There is no denying the environmental and financial benefits of solar energy. The idea of harnessing the energy of the sun to produce electricity is gathering steam, and it shows no signs of slowing down. Although most companies are extremely open to the idea of powering their operations with clean energy from the sun, they almost always balk at the high upfront costs required to get started. Yes, there are tax incentives and, in most cases, instant savings on electric bills; but a business still needs to supply the upfront capital to develop a solar project.
This problem isn’t only relevant to small and medium size businesses. Even Fortune 100 companies grapple with the same issue. In most cases, large companies have a public sustainability mission or plan that requires a certain amount of renewable energy procurement. Some companies resort to purchasing renewable energy credits, while others don’t want to be denied the distribution and transmission savings of onsite solar installation – thus opting for a creative funding option that requires zero capital expenditure. This option is commonly known as a Power Purchase Agreement (PPA) and it is growing in popularity.
In simple terms, a PPA is an agreement to purchase power from a renewable energy asset that is installed and owned by a solar developer. The entity using the power, known as the offtaker, does not own, operate, or maintain the asset. The developer carries the maintenance risk and is incentivized to keep the asset producing power for the term of the agreement.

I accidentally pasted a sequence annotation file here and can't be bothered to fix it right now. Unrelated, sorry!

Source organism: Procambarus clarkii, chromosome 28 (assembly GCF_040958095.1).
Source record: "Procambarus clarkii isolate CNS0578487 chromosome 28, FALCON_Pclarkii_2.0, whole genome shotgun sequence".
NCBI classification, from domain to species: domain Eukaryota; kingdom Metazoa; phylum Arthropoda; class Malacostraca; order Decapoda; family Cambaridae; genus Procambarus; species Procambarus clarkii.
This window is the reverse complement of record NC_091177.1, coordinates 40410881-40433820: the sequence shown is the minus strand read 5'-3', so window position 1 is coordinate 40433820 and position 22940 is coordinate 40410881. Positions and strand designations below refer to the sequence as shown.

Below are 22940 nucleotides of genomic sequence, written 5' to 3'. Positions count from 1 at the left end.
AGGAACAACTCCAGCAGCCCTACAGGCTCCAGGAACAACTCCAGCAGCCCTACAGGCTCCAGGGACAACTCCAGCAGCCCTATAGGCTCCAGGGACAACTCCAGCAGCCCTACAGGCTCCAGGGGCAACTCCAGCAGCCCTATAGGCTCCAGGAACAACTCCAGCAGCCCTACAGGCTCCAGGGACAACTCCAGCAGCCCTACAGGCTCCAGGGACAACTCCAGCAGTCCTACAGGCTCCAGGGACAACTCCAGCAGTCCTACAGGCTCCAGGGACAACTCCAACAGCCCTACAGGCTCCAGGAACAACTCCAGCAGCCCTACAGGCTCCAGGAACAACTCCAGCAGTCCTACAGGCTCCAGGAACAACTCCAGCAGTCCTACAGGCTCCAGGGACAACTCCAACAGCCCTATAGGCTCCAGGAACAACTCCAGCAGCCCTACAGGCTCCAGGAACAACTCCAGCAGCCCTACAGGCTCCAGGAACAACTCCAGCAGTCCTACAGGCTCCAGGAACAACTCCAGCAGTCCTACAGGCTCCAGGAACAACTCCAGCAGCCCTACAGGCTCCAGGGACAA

In an onsite PPA, the offtaker also serves as the host of the solar array. That means that the solar panels are physically installed on the offtaker’s property (or neighboring parcel). For example, a manufacturing facility with a large roof area could serve as the host of the solar array it uses to generate power for operations.
Let’s walk through a hypothetical scenario with ACME, a logistics company with an interest in solar energy.
- ACME reaches out to a solar developer and expresses interest in solar.
- The developer completes a preliminary feasibility analysis to confirm that ACME can benefit from a solar installation.
- The developer then puts together a solar project with panel location, energy production, and financial information.
- ACME prefers not to own and operate the solar array but would like to see savings as soon as possible.
- The developer offers a PPA that allows ACME to lock in a stable and predictable cost of energy for the next 25 years.
- ACME reviews the offer and signs a letter of intent (LOI) that leads to a thorough due diligence process.
- A finalized PPA is presented to and signed by ACME. ACME also signs a lease agreement to allow the developer to use a portion of its land to site the solar array.
- The developer bears the burden of managing the whole design and installation process while ACME simply receives status updates.
- Once complete, the system goes through a rigorous testing process as well as electrical inspections.
- The system is turned on after permission is received from the public utility company and ACME begins to use clean renewable energy while reducing operational expenditures – resulting in an immediate increase to ACME’s bottom line.
In conclusion, PPAs make it possible for companies of all sizes to take advantage of renewable energy without incurring the large initial investment.
Start Using Solar Energy Today
At BAI Group, we offer free feasibility assessments to companies (including non-profits) that are considering solar energy or other renewable energy projects. Our experienced renewables team will work closely with your facilities or operations staff to determine if you qualify for a solar PPA. We’ll manage the entire process from start to finish. Interested? Contact us for more details.